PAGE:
Right. Thank you for interesting commentary on the character of great
literature, from Hamsun to Tolstoy and beyond.
We read from Landow's brief introduction to Burke's distinction between the
beautiful and sublime that, while the former is pleasing to us, the latter
leaves the beholder in a state of horror. The argument goes thus:
We are "astonished" when we encouter the sublime, and " astonishment is
that state of the soul, in which all its motions are suspended, with some
degree of horror. In this case the mind is so entirely filled with its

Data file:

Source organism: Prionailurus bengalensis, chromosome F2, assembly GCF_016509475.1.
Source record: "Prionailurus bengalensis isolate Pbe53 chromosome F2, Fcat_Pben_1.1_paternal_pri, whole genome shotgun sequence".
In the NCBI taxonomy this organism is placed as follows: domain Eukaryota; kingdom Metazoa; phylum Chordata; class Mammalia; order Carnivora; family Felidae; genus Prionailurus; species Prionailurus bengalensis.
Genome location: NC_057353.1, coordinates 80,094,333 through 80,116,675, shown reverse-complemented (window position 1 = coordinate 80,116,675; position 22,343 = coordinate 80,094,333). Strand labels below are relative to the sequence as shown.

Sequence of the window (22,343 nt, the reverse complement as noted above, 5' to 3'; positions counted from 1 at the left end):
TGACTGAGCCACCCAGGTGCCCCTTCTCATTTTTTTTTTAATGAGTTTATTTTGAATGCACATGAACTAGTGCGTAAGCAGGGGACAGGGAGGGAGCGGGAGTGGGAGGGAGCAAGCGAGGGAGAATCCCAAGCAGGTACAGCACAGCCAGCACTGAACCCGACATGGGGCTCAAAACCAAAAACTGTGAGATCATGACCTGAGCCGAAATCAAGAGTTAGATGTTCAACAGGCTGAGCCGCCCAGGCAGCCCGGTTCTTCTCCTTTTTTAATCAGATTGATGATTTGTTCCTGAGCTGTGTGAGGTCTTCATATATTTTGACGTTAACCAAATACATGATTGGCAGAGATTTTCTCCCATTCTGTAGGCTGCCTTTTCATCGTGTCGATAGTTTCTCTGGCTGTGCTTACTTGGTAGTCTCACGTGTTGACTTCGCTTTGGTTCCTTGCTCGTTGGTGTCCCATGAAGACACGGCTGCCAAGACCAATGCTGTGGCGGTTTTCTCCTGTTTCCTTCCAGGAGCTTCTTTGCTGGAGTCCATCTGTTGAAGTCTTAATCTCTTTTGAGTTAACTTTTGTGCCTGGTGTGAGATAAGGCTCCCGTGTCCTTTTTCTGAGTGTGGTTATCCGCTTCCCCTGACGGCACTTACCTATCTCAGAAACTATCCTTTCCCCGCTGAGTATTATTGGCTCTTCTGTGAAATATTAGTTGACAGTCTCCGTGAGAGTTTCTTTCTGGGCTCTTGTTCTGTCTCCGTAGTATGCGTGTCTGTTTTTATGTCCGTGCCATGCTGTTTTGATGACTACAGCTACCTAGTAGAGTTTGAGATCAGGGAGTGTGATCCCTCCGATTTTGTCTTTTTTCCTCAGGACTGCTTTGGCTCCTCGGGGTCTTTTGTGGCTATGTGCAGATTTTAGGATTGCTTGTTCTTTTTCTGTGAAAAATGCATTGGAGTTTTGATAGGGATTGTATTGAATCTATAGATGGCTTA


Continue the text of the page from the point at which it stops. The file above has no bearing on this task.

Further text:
object, that it cannot entertain any other." [Burke, On the Sublime, ed. J.
T. Bolton. 58.
What should interest us is Walter Benjamin's rejection of what HE referred
to as amazement, and which we can roughly assimilate to Burke's
astonishment. The sublime exists, pace Benjamin, but we should turn away
from it. Amazement is, we learn, unscientific.
Hence Burke's concluding remarks on the sublime makes perfect sense:
"Terror is in all cases whatsoever . . . the ruling principle of the
sublime" (ibid.) WTF! No way! These are the dictums of the new terroristic
Mvh. / Yours sincerely,
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